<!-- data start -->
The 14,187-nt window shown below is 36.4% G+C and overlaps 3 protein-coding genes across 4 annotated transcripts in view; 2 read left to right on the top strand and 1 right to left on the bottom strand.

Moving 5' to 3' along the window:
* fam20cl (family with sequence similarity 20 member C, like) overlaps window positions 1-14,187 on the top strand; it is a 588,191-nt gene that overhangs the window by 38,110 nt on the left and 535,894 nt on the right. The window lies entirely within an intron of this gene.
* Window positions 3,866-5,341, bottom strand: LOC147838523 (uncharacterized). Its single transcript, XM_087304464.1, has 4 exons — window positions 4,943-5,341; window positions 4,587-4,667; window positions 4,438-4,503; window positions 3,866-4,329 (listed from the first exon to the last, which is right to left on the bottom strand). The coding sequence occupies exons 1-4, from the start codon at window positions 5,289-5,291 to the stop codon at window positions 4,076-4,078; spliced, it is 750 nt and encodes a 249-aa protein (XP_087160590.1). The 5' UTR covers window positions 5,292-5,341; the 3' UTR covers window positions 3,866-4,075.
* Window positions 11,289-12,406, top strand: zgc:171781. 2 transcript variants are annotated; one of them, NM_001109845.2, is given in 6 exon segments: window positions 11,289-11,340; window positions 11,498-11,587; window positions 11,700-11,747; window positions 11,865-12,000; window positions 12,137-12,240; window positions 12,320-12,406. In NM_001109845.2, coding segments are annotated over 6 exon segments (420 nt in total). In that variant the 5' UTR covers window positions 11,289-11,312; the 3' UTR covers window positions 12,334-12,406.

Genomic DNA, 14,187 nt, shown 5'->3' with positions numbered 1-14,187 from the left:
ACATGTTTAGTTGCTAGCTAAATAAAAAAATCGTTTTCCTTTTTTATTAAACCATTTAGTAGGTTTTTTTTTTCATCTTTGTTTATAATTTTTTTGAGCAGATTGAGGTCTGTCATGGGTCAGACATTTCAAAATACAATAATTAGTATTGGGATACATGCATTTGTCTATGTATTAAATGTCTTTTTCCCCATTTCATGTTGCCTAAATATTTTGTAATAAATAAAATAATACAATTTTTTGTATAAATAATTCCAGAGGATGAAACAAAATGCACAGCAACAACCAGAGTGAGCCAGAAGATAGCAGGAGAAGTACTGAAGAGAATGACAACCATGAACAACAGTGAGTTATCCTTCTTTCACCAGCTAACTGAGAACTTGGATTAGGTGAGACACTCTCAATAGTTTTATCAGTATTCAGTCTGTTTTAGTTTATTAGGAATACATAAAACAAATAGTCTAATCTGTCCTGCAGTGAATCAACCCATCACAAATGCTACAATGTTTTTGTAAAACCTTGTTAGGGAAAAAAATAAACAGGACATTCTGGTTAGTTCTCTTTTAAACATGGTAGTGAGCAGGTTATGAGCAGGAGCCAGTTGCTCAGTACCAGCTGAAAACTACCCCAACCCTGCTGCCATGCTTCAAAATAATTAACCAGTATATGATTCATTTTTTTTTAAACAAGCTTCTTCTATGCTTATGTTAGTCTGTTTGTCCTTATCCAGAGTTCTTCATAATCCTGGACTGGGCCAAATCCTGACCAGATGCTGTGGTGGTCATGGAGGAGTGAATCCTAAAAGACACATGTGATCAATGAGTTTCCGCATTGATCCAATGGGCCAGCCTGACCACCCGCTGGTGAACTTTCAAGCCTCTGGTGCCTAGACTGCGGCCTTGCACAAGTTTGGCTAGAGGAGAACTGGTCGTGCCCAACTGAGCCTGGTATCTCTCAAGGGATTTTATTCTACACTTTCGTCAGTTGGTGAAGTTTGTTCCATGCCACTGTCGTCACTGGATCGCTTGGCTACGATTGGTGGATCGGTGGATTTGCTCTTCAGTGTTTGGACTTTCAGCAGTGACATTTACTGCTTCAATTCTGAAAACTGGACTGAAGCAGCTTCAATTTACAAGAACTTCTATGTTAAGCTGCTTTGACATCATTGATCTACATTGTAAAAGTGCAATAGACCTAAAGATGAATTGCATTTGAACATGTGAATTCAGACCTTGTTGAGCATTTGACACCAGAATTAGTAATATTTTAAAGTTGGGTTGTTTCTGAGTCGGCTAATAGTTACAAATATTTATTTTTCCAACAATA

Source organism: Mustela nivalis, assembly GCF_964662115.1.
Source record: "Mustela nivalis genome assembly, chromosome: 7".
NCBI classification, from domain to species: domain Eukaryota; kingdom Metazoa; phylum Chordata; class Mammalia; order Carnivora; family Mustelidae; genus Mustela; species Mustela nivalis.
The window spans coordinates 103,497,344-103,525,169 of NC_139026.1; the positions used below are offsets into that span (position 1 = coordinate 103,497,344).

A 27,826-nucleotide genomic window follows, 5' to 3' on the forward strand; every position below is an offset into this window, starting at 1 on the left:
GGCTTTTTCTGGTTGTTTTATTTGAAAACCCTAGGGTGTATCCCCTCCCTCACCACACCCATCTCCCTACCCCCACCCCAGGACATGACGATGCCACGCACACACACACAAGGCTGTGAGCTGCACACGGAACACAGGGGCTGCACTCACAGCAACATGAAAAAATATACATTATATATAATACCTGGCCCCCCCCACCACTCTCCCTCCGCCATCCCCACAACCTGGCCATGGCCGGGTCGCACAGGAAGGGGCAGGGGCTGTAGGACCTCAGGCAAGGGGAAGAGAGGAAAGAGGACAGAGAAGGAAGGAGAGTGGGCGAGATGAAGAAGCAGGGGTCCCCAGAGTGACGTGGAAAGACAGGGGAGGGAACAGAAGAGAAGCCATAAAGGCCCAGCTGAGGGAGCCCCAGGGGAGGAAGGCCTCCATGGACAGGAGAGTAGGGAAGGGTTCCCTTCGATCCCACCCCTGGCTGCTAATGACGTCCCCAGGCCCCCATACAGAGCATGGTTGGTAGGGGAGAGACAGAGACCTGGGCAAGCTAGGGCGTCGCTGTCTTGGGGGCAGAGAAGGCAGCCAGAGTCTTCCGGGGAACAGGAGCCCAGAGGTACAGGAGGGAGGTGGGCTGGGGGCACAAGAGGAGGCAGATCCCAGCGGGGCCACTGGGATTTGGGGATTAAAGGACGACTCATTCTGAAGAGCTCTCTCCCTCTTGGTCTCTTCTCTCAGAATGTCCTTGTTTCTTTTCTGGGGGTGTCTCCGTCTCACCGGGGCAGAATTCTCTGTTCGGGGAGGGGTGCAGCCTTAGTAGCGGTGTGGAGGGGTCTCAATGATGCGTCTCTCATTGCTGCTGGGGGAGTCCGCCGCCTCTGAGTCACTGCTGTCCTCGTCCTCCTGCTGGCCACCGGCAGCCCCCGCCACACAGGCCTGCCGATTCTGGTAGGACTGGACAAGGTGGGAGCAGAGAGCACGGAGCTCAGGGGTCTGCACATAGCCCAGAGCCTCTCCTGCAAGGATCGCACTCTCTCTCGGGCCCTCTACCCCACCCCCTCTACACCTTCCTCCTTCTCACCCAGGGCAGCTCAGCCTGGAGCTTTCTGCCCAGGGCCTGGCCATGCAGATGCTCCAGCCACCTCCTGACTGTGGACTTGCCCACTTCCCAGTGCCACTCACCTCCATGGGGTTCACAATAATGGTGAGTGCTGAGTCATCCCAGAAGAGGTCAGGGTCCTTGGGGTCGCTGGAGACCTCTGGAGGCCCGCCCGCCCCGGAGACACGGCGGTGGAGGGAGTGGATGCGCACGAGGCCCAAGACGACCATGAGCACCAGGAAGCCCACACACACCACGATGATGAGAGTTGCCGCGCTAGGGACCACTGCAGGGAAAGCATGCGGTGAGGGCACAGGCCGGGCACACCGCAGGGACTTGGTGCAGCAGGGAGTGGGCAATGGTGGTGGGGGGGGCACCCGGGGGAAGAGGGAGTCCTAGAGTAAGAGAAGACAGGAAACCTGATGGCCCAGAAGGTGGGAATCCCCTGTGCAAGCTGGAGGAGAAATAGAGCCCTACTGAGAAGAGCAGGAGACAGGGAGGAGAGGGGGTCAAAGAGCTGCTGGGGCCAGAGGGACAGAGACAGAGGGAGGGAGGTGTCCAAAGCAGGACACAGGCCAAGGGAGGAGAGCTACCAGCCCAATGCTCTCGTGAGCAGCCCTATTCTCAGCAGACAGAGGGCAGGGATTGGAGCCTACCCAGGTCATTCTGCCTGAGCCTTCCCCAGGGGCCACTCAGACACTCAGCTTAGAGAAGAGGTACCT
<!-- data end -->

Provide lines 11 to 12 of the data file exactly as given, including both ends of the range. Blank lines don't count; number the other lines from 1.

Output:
The window spans coordinates 103,497,344-103,525,169 of NC_139026.1; the positions used below are offsets into that span (position 1 = coordinate 103,497,344).

A 27,826-nucleotide genomic window follows, 5' to 3' on the forward strand; every position below is an offset into this window, starting at 1 on the left: